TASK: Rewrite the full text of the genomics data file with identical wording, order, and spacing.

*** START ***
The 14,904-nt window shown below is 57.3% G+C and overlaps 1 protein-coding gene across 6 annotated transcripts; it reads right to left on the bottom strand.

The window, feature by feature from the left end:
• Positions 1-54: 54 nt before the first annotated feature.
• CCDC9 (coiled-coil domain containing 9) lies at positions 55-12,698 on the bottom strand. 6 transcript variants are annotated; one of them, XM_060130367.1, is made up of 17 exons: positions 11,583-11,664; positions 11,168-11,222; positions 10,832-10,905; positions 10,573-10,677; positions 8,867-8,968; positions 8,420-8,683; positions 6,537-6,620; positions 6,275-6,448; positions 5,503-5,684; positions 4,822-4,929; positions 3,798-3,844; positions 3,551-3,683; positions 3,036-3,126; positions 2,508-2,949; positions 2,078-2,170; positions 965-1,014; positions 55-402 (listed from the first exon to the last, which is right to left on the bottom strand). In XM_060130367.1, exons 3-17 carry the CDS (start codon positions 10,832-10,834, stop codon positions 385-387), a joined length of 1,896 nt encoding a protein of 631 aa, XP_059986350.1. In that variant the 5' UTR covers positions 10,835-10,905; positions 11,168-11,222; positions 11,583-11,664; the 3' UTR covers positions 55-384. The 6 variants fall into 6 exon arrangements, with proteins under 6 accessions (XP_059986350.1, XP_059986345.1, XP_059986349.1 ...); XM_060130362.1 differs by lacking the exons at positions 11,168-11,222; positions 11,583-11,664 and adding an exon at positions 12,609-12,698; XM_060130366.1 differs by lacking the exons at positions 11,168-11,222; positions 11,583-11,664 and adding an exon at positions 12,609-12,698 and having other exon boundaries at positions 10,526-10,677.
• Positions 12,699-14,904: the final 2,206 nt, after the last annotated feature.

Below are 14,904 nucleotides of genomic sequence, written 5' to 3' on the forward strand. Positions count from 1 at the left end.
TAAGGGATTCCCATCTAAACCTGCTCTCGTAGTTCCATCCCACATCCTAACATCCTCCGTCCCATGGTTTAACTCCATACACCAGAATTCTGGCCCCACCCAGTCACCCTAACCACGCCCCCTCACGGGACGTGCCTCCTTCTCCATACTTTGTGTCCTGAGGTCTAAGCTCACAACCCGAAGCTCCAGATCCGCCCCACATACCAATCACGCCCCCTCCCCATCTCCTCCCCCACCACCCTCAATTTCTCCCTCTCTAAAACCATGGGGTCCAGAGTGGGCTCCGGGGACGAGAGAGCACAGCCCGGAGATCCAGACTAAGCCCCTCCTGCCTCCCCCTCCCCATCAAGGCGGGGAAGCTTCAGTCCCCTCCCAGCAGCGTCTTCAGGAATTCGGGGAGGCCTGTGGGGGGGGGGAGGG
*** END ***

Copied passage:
The 14,904-nt window shown below is 57.3% G+C and overlaps 1 protein-coding gene across 6 annotated transcripts; it reads right to left on the bottom strand.

The window, feature by feature from the left end:
• Positions 1-54: 54 nt before the first annotated feature.
• CCDC9 (coiled-coil domain containing 9) lies at positions 55-12,698 on the bottom strand. 6 transcript variants are annotated; one of them, XM_060130367.1, is made up of 17 exons: positions 11,583-11,664; positions 11,168-11,222; positions 10,832-10,905; positions 10,573-10,677; positions 8,867-8,968; positions 8,420-8,683; positions 6,537-6,620; positions 6,275-6,448; positions 5,503-5,684; positions 4,822-4,929; positions 3,798-3,844; positions 3,551-3,683; positions 3,036-3,126; positions 2,508-2,949; positions 2,078-2,170; positions 965-1,014; positions 55-402 (listed from the first exon to the last, which is right to left on the bottom strand). In XM_060130367.1, exons 3-17 carry the CDS (start codon positions 10,832-10,834, stop codon positions 385-387), a joined length of 1,896 nt encoding a protein of 631 aa, XP_059986350.1. In that variant the 5' UTR covers positions 10,835-10,905; positions 11,168-11,222; positions 11,583-11,664; the 3' UTR covers positions 55-384. The 6 variants fall into 6 exon arrangements, with proteins under 6 accessions (XP_059986350.1, XP_059986345.1, XP_059986349.1 ...); XM_060130362.1 differs by lacking the exons at positions 11,168-11,222; positions 11,583-11,664 and adding an exon at positions 12,609-12,698; XM_060130366.1 differs by lacking the exons at positions 11,168-11,222; positions 11,583-11,664 and adding an exon at positions 12,609-12,698 and having other exon boundaries at positions 10,526-10,677.
• Positions 12,699-14,904: the final 2,206 nt, after the last annotated feature.

Below are 14,904 nucleotides of genomic sequence, written 5' to 3' on the forward strand. Positions count from 1 at the left end.
TAAGGGATTCCCATCTAAACCTGCTCTCGTAGTTCCATCCCACATCCTAACATCCTCCGTCCCATGGTTTAACTCCATACACCAGAATTCTGGCCCCACCCAGTCACCCTAACCACGCCCCCTCACGGGACGTGCCTCCTTCTCCATACTTTGTGTCCTGAGGTCTAAGCTCACAACCCGAAGCTCCAGATCCGCCCCACATACCAATCACGCCCCCTCCCCATCTCCTCCCCCACCACCCTCAATTTCTCCCTCTCTAAAACCATGGGGTCCAGAGTGGGCTCCGGGGACGAGAGAGCACAGCCCGGAGATCCAGACTAAGCCCCTCCTGCCTCCCCCTCCCCATCAAGGCGGGGAAGCTTCAGTCCCCTCCCAGCAGCGTCTTCAGGAATTCGGGGAGGCCTGTGGGGGGGGGGAGGG